Select started plants if you just need a few plants, or plant from seed for a larger harvest. Cucumbers germinate quickly in warm soil, and can be successfully grown from seed directly sown in the garden as late as mid-June.

We currently have a great selection of cucumbers in stock including the following varieties:

Marketmore Cucumber

  • Fruit size: 6-12 in.
  • Spacing: 15-18 in.
  • Matures: 68 days
  • Features: High yields of large, juicy cucumbers with excellent flavor. Resistant to most cucumber diseases. Great when eaten raw, in salads and pickled.
  • Water: Prefers moist, well-drained soil.
  • Sun: Plant in full sun.

 

Salt & Pepper Cucumber

  • Fruit size: 10-12 in.
  • Spacing: 18-24 in.
  • Matures: 49 days
  • Features: Small pickling cucumber with white skin and black spines. Great tasting cucumber that has a mild delicate flavor. Powdery mildew resistant.
  • Water: Prefers moist, well-drained soil.
  • Sun: Plant in full sun.

 

Lemon Cucumber

  • Fruit size: 4-6 in.
  • Spacing: 3-5 ft.
  • Features: Matures in 60 days. Sweet tasting with a fine crunchy texture. Color and size of a lemon. Good for pickling.
  • Water: Prefers moist, well-drained soil and heavy watering during fruiting.
  • Sun: Plant in full sun.

Drip irrigation makes summer watering a snap

By Jesse Eastman

Drip_Irrigation_NLYou may know the old saying, “An ounce of prevention is worth a pound of cure.” When it comes to gardening, preventing your plants from drying out is worth well more than a pound of veggies, flowers, and a beautiful landscape. Keeping plants watered throughout the summer can be expensive and challenging. Hand watering takes time and sprinklers can be wasteful. Drip irrigation is a great solution that delivers the right amount of water exactly where it needs to go. It can be run on a timer, allowing you to enjoy your summer without the stress of constantly worrying about your garden. Here’s a few tips to get you started:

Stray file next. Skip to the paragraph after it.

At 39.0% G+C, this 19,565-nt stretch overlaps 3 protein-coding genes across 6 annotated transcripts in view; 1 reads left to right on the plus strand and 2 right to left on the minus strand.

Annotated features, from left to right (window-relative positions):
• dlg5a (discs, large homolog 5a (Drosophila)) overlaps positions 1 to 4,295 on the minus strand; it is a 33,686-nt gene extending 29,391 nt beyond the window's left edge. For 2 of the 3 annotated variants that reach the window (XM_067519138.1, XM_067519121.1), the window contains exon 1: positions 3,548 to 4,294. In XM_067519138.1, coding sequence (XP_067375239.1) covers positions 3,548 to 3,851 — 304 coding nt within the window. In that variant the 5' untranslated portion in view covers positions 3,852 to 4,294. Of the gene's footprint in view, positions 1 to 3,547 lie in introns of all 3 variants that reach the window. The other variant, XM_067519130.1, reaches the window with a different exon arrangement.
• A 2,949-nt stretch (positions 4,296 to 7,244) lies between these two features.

• Know your plants
While some plants thrive in dry conditions, others can be quite thirsty. A drip system allows you to give each individual plant the right amount of water for its specific needs. If you’re unsure how much water your plants will need, ask your garden center professional for advice. Another important consideration is the soil. Sandy soil tends to drain water away more quickly than soil that is either heavy with clay or rich in organic material.
• Draw a plan
Sketch out each flower or garden bed, including the dimensions of the bed, how far it is from the nearest water source, and how many plants you need to water. This will allow you to purchase the correct supplies the first time. Rows of small plants, such as lettuce, radishes, and many annual flowers can be best served with soaker hose, while larger individual plants like tomatoes, squash, and many landscape perennials, shrubs, and trees are better served with individual emitters.
• Have a budget
Depending on the size of your garden and what you’re growing, you can spend as little as $20.00 on a 4’x8’ bed for something basic. Depending on how intricate you want your system to be, you can certainly spend more. Proper care and maintenance of your system, including winterizing it in the fall, can reduce upkeep costs in the long run. Whether you want to spend a lot or a little, the multitude of options available to use with drip irrigation makes it accessible for budgets of all sizes.